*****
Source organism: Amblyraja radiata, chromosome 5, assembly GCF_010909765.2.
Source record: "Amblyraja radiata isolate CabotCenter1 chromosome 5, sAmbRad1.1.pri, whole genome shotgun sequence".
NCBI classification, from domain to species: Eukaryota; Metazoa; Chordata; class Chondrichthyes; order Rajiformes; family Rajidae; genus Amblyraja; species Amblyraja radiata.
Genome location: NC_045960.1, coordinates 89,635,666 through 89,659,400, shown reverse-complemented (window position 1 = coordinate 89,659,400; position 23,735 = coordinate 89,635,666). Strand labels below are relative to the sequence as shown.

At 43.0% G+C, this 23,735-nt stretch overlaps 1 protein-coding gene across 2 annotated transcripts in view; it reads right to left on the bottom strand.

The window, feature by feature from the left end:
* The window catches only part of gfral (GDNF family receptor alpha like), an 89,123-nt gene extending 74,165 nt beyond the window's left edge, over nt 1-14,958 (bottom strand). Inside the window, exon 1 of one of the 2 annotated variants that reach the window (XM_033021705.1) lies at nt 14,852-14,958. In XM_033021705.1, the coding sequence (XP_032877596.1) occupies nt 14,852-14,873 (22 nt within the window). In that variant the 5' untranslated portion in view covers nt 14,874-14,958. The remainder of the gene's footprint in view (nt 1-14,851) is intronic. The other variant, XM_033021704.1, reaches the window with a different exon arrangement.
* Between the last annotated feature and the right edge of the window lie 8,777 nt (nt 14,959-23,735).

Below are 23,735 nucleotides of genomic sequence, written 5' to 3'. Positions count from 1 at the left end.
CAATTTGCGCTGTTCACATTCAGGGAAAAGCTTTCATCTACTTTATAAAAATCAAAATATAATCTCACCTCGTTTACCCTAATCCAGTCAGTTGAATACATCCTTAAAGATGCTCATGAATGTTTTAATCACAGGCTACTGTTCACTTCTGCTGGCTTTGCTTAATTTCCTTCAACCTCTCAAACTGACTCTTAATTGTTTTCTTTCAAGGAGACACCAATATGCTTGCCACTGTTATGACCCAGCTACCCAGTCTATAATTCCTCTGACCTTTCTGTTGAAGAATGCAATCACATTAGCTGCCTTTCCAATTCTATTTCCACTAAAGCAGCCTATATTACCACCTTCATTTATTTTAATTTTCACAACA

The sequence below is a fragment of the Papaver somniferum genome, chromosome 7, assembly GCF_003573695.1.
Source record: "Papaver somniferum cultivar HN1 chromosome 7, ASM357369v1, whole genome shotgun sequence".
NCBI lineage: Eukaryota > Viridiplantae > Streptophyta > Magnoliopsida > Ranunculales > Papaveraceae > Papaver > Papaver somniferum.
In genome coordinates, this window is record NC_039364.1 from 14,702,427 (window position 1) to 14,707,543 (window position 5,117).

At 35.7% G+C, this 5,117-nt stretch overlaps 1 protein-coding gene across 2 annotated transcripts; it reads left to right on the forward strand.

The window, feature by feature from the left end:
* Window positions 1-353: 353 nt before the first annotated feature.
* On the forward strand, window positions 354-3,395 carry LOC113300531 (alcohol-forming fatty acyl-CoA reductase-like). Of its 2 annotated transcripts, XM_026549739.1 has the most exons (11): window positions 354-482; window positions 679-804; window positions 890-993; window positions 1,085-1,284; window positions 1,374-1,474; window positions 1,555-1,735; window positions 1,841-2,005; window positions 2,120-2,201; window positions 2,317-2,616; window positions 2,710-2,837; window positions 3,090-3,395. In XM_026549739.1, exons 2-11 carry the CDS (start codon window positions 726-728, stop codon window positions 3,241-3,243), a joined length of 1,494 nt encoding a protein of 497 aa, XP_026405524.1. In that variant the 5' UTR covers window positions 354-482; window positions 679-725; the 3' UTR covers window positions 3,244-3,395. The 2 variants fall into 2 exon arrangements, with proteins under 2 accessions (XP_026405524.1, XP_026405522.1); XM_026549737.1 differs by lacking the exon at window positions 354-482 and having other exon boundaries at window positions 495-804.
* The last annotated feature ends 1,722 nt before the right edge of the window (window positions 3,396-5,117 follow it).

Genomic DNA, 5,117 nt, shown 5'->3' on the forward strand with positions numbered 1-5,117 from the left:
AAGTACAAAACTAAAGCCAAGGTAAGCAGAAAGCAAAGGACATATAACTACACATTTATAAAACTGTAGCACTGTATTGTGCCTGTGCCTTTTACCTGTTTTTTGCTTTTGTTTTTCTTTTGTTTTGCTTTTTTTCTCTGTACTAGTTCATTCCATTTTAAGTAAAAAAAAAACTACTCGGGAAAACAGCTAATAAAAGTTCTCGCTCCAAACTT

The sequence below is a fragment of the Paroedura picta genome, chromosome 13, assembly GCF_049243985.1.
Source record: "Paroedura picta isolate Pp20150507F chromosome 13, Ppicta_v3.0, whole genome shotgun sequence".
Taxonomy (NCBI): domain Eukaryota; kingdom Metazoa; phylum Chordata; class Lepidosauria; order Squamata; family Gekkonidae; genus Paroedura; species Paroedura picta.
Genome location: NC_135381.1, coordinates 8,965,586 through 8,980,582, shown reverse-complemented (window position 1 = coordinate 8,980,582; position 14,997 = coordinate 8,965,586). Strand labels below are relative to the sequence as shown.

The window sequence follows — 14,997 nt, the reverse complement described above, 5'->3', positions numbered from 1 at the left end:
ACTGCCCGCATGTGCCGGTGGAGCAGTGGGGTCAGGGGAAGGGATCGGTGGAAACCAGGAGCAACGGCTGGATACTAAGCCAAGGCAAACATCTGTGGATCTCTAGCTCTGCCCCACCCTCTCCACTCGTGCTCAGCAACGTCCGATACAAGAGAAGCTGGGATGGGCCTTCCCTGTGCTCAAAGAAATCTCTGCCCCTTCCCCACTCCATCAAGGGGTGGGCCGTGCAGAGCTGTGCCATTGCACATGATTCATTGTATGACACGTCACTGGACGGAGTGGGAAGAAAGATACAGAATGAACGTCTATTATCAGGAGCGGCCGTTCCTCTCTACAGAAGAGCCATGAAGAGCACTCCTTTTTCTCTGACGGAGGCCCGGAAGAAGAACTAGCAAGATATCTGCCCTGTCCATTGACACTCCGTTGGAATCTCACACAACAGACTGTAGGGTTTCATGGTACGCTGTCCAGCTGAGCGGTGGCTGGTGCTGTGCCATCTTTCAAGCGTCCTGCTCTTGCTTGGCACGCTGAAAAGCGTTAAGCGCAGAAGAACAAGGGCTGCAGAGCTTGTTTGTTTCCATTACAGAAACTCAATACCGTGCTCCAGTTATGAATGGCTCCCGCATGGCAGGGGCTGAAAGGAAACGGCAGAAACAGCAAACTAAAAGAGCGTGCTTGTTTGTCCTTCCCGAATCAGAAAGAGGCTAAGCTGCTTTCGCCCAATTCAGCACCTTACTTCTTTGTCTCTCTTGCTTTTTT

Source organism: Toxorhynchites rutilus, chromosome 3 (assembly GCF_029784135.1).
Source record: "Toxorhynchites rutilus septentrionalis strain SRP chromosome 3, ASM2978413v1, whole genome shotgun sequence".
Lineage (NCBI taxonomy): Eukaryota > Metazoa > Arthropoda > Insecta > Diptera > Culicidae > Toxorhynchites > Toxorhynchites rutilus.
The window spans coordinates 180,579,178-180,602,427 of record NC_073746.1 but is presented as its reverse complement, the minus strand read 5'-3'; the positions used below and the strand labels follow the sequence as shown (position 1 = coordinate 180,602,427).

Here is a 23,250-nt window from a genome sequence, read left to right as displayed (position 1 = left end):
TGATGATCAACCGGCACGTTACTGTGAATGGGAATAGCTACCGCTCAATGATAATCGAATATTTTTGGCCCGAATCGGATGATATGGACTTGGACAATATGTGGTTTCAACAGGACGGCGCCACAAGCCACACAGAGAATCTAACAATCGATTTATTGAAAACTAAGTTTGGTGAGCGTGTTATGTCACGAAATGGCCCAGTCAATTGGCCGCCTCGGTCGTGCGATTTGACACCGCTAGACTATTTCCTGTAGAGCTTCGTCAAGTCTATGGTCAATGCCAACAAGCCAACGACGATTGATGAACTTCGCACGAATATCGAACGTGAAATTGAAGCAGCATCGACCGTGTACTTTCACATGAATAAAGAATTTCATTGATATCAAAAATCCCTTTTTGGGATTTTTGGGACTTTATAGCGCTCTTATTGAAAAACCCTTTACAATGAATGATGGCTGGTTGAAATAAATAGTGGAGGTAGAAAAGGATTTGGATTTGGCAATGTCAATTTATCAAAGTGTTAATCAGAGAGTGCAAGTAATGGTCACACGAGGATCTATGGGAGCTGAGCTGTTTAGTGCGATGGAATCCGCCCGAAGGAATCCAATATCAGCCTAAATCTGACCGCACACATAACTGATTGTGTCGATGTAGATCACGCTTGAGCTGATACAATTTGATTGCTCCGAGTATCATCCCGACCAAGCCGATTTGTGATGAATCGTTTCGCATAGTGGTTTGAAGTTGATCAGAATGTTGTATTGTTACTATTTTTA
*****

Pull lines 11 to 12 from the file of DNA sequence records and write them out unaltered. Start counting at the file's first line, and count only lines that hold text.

The sequence below is a fragment of the Papaver somniferum genome, chromosome 7, assembly GCF_003573695.1.
Source record: "Papaver somniferum cultivar HN1 chromosome 7, ASM357369v1, whole genome shotgun sequence".